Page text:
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In reaction to an apparent country-wide disdain for Apple's Mac Guy in its current campaign, the company will not ask Mac Guy Justin Long back for the next iteration of the campaign. Calling the Mac Guy a "smug little twit," Slate ad critic Seth Stevenson think Apple is "parodying its own image while also cementing it." This is what passes for big news in our industry. Next
As it turned out, there were quite a few parties Monday night at ad:tech. Most were small affairs or private company company cocktail/dinner parties. iMediaconnection's Masha Gellar and I seemed to be on the same path visiting a party for German ad serving/email marketing company ADTECH who recently opened a U.S. office, a party celebrating the tenth anniversary of Internet marketing and training company Laredo Group and the Adotas ad:tech VIP dinner.
The ADTECH party was held on the 43rd floor of the Hilton hotel and while I don't know much about this company, I can say the representatives from the company were some of the nicest people I've met in the business. The Laredo Group party was held at old school Friar's Club where very old men passed food and reacted appropriately when one person said he didn't want one of those penis in a blanket things. You had to be there.
If for some odd reason you can't get enough of reality TV with actual human beings, get your fill in cyber-world. Now you can join Big Brother Second Life.
We were trying to decide whether it would be as funny to watch little digital people act like total morons in real-time and we concluded that, based on how much excitement there was when people found out Sims could have sex, yes, this concept will probably do just fine. - Contributed by Angela Natividad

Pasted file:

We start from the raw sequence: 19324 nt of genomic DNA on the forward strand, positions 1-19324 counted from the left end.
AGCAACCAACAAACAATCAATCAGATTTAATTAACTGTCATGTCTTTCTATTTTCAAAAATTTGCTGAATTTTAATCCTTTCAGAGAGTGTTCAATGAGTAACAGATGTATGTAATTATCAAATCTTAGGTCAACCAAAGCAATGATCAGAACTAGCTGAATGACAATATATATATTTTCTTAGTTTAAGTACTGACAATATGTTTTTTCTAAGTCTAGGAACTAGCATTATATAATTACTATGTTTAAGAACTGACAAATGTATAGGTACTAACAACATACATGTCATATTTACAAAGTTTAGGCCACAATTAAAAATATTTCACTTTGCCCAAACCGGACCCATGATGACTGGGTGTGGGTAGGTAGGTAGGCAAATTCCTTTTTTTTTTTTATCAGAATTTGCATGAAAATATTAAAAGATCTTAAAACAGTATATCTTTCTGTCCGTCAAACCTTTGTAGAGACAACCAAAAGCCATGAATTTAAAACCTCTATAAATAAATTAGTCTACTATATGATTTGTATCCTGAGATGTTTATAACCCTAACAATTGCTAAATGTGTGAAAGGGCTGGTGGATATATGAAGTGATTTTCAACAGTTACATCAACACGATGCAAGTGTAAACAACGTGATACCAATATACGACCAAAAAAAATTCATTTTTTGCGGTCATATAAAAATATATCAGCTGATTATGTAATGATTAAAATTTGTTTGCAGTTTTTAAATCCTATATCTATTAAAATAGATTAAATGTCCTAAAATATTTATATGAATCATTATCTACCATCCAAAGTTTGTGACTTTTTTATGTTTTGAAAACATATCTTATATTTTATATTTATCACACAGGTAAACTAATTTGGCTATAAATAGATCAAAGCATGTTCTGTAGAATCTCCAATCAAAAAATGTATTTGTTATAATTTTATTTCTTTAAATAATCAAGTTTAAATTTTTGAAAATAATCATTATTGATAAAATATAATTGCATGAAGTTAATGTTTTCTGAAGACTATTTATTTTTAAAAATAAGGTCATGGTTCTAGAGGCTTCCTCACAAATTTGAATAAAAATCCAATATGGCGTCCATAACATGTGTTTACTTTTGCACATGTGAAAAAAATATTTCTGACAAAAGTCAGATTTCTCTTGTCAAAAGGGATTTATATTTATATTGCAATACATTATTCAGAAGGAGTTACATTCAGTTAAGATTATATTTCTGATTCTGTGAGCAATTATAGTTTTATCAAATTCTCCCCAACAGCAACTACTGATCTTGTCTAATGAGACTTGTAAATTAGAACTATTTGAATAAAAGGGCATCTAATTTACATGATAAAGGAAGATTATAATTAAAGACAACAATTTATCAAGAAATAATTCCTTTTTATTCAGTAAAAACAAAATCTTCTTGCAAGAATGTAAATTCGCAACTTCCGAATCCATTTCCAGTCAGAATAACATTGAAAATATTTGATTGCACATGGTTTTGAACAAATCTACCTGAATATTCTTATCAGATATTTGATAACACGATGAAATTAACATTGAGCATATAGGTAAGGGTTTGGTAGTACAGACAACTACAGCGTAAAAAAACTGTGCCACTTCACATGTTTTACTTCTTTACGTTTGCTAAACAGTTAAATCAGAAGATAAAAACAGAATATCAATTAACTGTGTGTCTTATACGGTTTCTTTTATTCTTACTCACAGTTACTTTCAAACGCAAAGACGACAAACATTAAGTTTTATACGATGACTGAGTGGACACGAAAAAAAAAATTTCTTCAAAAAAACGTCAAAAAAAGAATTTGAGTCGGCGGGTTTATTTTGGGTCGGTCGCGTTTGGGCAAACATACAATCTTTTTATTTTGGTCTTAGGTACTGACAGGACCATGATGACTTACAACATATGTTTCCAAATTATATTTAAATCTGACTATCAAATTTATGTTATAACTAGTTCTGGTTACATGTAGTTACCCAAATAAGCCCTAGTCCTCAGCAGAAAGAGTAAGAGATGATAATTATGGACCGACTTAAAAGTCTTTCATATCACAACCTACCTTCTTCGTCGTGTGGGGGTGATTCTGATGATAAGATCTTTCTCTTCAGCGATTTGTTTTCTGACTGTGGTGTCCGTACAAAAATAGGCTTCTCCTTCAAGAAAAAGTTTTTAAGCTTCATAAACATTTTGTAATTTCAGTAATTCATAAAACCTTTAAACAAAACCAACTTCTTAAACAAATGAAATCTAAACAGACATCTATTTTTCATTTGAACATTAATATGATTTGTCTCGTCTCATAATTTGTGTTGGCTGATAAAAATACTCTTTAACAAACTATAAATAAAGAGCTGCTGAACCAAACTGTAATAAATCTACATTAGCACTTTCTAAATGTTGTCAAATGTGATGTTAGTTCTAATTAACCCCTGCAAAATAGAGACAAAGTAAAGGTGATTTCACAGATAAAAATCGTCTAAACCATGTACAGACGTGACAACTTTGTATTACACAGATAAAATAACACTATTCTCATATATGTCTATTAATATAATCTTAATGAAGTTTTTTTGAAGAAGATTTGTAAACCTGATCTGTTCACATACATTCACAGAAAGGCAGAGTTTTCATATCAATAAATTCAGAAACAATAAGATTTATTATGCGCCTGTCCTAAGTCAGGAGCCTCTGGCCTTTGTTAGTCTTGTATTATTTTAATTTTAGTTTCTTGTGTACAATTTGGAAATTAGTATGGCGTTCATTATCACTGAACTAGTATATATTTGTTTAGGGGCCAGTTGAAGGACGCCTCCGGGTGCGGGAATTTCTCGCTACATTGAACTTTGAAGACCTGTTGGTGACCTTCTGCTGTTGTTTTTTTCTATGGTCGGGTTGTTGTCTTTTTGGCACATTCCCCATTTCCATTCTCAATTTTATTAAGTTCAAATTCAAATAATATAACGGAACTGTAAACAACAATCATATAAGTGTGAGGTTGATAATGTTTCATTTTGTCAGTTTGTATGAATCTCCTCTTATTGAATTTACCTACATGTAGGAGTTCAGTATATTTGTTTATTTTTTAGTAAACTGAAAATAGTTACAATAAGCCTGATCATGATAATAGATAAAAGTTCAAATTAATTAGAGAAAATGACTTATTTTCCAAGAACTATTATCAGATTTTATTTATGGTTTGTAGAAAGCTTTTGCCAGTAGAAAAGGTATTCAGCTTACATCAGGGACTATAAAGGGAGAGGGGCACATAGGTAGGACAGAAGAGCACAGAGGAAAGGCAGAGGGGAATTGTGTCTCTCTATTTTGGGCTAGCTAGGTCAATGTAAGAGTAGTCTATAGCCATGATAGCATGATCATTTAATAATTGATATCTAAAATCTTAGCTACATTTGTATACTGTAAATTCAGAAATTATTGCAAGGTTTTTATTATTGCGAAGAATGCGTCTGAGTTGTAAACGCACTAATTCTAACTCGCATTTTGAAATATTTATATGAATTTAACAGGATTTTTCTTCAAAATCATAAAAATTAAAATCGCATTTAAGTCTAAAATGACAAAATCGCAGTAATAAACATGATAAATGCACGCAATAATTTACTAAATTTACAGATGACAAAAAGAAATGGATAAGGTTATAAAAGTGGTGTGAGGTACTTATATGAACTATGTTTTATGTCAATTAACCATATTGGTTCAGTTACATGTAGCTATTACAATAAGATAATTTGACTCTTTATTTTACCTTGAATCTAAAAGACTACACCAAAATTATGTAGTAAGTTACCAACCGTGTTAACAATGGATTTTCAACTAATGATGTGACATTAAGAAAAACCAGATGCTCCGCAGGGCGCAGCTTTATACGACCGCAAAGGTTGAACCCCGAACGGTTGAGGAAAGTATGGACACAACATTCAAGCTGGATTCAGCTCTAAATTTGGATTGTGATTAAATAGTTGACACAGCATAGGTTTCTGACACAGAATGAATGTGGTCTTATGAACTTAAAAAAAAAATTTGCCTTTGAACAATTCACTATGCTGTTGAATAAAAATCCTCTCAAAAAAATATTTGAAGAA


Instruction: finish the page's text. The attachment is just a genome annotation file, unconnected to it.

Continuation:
Reporters without Borders released its 2006 list of "internet enemies," comprised of countries that stifle free speech. Placeholders include China, which reigns supreme in 'net surveillance and censorship and blocks "subversive word strings."
Cuba was also a mainstay. Private internet connections are banned. To get online Cubans visit public cafes, universities and computer clubs. These networks trigger the police when subversive keywords are spidered.
Egypt was a new inclusion for 2006. While they don't do much censoring, several bloggers were recently arrested for rallying for democratic reform. Other bloggers are regularly harassed and websites can be closed if they're suspected of threatening national security.
And apparently the US ranks 53rd in terms of press liberty in general. Finland is #1. But do the Finns actually have anything interesting to report? They're not really big "conflict" people. - Contributed by Angela Natividad
Apparently a major incentive to owning a Compass is creative license to sing real badly. Make your own musical avatars and wreak havoc everywhere you go with such cult classics as "Borderline" and "Hey Mickey" while your moody-looking Compass bobble-head nods cheerfully to something people wouldn't even cry to.
Yeah. We know. You're dying for a Compass now. - Contributed by Angela Natividad